Prevention of central venous catheter–associated bloodstream infections: A questionnaire evaluating the knowledge of the selected 11 evidence-based guidelines by Polish nurses

  • Karina Dedunska
    Address correspondence to Karina Dedunska, MN, Department of Anaesthesiology and Intensive Care Nursing, The Poznan University of Medical Sciences, Smoluchowskiego 11, Poznan, 60-179, Poland.
    Department of Anaesthesiology and Intensive Care Nursing, The Poznan University of Medical Sciences, Poznan, Poland
    Search for articles by this author
  • Danuta Dyk
    Department of Anaesthesiology and Intensive Care Nursing, The Poznan University of Medical Sciences, Poznan, Poland
    Search for articles by this author
Published:August 23, 2015DOI:


      • Nurses from an intensive care unit had better knowledge about evidence-based recommendations for central line–associated bloodstream infection prevention than nurses from other wards.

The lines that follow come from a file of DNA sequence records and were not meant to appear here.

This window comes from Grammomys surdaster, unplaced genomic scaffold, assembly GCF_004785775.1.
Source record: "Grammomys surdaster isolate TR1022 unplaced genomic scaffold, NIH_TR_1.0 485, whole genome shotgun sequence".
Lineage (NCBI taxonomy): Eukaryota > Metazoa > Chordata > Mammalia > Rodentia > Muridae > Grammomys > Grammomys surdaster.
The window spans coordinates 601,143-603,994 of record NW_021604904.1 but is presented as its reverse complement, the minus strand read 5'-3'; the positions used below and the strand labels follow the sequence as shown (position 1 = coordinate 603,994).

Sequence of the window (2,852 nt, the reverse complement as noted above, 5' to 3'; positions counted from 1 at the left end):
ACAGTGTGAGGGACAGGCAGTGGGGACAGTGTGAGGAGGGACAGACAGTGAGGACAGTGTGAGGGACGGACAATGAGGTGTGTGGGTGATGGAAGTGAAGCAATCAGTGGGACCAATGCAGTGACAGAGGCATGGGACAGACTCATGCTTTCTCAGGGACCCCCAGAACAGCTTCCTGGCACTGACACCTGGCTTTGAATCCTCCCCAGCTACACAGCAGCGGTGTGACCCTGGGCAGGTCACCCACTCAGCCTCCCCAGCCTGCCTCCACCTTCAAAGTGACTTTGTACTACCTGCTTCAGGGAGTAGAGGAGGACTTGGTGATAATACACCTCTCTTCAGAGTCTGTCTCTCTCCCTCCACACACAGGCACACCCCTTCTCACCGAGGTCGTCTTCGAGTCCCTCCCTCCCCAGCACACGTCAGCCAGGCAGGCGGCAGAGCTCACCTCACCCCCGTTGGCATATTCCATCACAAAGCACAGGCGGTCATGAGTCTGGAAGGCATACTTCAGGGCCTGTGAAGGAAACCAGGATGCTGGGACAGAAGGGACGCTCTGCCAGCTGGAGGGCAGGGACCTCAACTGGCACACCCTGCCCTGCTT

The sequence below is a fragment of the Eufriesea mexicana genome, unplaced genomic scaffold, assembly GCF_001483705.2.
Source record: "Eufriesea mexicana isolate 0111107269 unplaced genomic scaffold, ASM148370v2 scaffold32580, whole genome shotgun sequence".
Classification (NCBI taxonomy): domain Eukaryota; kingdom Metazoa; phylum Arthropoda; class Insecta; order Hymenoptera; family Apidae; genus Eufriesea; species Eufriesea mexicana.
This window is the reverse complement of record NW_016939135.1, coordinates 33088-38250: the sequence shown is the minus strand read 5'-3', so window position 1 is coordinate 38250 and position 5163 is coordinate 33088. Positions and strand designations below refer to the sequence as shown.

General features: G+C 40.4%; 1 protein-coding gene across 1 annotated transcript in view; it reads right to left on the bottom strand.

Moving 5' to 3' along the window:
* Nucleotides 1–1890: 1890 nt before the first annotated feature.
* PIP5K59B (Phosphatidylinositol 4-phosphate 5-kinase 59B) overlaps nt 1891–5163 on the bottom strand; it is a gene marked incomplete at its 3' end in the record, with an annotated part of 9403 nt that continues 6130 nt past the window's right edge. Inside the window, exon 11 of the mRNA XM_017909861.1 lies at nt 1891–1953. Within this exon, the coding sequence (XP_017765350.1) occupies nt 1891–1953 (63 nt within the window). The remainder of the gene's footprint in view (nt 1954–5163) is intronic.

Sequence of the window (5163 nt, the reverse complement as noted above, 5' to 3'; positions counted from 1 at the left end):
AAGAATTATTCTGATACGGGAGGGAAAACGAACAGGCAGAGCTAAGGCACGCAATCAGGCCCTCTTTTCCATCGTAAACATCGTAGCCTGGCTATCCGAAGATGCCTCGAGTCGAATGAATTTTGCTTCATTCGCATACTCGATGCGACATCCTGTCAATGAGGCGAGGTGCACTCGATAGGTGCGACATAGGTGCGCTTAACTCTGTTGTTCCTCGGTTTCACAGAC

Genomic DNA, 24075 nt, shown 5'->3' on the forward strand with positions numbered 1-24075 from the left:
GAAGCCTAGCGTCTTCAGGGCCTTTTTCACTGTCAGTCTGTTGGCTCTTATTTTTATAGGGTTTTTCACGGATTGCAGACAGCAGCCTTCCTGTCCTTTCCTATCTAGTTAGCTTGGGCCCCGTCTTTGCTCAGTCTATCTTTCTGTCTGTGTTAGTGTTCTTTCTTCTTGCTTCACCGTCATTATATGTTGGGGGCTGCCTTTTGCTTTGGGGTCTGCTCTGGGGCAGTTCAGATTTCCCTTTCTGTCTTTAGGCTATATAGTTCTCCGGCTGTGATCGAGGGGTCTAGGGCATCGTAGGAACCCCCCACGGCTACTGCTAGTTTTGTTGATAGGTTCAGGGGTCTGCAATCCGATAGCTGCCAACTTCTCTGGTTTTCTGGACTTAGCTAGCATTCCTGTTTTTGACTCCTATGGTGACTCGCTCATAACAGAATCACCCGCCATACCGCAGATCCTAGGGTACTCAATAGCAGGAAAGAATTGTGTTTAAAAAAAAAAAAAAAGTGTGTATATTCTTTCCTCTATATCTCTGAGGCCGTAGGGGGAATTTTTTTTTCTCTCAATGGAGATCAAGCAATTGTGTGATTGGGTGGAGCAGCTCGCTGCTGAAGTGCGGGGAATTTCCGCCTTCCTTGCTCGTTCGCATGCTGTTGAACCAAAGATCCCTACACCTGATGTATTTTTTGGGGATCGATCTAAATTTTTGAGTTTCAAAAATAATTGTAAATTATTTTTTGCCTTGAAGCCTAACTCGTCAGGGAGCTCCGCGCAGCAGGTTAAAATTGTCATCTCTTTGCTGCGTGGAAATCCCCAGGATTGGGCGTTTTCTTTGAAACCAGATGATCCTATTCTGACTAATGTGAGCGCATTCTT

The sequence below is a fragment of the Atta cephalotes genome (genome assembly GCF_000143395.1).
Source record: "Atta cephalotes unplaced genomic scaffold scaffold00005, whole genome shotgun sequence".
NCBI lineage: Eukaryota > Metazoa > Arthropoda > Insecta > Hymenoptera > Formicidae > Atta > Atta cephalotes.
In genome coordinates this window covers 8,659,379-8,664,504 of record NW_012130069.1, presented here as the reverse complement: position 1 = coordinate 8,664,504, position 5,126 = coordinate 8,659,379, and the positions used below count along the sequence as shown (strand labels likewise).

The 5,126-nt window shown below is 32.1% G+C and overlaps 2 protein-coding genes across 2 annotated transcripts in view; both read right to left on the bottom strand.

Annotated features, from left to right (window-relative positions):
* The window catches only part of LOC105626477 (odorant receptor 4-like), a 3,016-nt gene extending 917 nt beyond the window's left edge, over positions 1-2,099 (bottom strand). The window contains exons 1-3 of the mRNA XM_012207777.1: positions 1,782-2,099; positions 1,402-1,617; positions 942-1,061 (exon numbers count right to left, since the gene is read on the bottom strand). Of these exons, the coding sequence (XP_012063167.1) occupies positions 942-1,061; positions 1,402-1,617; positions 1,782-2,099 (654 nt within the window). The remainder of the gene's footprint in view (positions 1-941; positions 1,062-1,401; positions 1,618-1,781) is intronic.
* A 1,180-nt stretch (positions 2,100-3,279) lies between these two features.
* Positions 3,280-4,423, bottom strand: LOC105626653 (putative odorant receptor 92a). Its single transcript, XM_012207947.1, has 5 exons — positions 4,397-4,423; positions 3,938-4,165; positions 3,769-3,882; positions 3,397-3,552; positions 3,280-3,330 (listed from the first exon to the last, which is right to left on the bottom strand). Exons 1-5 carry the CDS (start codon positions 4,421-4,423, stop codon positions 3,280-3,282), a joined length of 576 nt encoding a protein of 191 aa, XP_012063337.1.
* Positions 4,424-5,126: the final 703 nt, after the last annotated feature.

• Nurses were convinced that a polyurethane dressing is a recommended material to cover the catheter insertion site.
      • Only 18.97% of the respondents outside intensive care units and 49.9% from intensive care units knew what agent to use to disinfect the insertion site.
      • Nurses knew when to replace administration sets used for lipid emulsion or blood or blood products.
      This study evaluated the questionnaire testing nurses' knowledge about the maintenance of a central venous catheter (CVC) and assessed it with regard to age, work experience, type of ward, frequency of trainings, and postgraduate education. There were 1,180 questionnaires (N = 784; 66.4% of the total sample) distributed in several regions of Poland for a period of 7 months. The difficulty level for each question ranged from 0.22-0.88.

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